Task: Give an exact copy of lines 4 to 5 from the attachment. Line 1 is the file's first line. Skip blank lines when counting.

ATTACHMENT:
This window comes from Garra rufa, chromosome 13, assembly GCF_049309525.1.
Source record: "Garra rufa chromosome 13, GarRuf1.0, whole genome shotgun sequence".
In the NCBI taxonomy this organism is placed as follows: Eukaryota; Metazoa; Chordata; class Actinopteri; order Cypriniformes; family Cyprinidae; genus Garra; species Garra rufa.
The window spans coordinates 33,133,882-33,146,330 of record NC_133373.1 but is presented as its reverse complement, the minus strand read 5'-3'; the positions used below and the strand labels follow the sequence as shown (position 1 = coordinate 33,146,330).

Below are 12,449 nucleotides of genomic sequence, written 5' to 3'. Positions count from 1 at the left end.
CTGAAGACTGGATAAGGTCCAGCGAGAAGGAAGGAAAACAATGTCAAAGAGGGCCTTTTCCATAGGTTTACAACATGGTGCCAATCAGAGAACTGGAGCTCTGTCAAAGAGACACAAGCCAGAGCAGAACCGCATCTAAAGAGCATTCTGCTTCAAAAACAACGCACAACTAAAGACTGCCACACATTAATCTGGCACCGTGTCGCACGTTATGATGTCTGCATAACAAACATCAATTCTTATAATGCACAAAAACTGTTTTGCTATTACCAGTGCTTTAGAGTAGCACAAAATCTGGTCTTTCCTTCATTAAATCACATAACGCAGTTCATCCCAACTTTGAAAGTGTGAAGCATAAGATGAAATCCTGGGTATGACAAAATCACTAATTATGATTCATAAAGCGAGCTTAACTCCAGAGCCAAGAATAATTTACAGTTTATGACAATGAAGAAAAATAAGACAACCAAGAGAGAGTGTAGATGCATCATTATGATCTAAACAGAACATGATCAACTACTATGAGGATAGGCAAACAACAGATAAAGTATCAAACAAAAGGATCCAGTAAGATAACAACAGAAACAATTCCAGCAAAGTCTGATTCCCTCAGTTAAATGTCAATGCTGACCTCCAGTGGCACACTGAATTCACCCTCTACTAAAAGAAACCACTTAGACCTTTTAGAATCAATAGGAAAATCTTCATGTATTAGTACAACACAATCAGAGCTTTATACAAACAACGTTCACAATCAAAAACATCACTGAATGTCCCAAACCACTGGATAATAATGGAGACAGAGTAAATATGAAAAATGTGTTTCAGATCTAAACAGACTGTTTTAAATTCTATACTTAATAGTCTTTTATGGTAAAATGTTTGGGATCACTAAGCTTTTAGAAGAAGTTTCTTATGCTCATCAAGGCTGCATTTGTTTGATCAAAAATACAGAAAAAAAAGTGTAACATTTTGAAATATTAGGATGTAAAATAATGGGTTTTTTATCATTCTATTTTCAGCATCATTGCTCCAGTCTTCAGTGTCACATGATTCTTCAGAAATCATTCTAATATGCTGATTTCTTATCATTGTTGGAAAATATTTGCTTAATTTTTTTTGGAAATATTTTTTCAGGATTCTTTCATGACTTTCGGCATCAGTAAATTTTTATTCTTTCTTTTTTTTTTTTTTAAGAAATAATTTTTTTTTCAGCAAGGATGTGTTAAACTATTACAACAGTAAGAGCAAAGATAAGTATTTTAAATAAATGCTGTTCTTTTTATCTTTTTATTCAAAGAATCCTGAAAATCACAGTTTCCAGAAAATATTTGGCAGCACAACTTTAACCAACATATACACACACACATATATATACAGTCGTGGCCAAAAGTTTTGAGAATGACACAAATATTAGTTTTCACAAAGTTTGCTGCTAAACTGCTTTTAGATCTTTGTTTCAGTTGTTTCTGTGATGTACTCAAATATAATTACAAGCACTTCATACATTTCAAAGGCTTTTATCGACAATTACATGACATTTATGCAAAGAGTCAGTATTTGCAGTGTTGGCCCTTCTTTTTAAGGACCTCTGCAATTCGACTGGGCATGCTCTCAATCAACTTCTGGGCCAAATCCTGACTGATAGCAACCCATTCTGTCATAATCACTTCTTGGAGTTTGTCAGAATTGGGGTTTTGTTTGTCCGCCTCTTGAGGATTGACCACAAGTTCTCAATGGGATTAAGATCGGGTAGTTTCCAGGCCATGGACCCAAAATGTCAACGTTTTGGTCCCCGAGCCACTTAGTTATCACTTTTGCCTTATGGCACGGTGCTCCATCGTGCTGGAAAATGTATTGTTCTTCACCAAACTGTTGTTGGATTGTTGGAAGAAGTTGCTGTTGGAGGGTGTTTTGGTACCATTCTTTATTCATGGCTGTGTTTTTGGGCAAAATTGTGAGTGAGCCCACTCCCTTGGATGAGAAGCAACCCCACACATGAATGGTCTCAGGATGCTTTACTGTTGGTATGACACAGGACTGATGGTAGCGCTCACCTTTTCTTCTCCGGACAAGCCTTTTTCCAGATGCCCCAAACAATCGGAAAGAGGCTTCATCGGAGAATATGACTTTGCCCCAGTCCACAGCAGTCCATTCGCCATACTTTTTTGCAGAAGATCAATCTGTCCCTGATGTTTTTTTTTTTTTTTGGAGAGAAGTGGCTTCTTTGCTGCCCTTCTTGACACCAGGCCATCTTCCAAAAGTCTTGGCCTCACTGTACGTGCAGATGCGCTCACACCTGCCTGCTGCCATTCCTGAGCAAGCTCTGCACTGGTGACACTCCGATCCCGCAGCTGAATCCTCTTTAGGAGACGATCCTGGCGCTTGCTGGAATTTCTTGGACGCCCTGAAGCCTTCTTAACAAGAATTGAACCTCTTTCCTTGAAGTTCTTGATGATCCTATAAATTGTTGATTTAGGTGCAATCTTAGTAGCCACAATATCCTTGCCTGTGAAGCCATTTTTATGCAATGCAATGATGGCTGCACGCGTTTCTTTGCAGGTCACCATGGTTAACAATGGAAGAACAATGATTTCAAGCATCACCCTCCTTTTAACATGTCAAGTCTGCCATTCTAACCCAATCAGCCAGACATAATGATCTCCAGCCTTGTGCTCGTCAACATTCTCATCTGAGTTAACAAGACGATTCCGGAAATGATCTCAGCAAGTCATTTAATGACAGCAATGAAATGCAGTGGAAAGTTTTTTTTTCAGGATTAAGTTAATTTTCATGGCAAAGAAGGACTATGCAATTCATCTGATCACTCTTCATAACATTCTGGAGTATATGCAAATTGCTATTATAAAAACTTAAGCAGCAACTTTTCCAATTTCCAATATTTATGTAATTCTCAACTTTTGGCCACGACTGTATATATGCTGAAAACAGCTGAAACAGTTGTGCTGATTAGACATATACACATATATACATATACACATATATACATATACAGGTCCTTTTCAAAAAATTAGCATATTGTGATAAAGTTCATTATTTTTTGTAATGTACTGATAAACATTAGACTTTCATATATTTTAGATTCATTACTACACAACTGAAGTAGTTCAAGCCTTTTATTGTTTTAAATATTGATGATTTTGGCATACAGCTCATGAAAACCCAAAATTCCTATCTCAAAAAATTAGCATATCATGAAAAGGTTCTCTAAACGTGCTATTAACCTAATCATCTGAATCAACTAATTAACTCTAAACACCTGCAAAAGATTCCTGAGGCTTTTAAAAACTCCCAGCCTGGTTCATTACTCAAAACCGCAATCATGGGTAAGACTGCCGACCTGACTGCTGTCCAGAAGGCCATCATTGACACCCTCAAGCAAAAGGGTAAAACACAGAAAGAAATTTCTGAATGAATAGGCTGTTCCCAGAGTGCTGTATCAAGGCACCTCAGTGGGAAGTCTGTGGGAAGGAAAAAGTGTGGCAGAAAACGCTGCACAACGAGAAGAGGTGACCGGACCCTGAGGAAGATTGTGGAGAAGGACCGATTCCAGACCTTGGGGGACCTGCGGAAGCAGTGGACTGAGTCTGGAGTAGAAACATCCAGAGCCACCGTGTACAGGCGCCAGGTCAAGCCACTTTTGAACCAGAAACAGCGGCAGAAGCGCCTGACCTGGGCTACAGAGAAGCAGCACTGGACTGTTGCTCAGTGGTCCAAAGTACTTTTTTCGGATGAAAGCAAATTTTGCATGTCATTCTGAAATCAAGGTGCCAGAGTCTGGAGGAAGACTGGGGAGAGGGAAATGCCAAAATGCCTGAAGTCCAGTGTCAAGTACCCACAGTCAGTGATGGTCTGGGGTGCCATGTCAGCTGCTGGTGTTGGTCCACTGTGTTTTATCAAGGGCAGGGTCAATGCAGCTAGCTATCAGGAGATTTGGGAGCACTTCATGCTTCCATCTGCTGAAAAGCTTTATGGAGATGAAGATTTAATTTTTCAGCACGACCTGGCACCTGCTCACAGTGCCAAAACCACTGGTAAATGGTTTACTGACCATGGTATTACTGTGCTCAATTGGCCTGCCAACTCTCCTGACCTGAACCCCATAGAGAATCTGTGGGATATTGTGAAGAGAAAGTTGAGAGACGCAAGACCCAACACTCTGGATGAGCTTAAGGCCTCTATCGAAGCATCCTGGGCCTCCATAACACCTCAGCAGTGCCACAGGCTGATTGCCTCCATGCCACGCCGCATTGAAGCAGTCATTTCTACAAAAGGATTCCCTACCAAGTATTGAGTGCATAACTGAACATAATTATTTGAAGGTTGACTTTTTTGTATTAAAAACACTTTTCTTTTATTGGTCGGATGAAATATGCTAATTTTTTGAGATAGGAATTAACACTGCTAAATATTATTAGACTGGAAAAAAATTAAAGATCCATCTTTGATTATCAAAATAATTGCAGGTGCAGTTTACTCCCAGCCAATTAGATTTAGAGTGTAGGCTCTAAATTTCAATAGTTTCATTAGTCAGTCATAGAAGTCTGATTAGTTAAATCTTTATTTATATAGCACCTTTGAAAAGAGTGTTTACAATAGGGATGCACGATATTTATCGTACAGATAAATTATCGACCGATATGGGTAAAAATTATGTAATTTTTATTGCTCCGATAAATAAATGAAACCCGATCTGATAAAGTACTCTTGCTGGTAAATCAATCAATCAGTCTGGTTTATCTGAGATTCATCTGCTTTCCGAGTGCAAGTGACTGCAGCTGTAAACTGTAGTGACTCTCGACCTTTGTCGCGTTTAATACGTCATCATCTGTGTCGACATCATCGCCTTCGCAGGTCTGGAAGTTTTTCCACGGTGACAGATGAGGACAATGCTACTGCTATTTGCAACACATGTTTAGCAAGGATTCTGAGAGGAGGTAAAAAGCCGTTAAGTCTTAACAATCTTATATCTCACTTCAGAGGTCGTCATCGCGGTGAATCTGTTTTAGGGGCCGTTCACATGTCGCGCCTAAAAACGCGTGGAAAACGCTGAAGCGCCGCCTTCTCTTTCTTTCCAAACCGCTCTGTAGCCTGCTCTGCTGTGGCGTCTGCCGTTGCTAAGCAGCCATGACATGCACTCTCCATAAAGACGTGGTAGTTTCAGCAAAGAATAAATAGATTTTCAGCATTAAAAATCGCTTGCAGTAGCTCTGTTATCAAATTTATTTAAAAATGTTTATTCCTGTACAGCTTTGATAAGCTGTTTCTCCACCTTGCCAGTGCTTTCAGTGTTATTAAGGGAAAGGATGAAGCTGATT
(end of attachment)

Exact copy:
The window spans coordinates 33,133,882-33,146,330 of record NC_133373.1 but is presented as its reverse complement, the minus strand read 5'-3'; the positions used below and the strand labels follow the sequence as shown (position 1 = coordinate 33,146,330).

Below are 12,449 nucleotides of genomic sequence, written 5' to 3'. Positions count from 1 at the left end.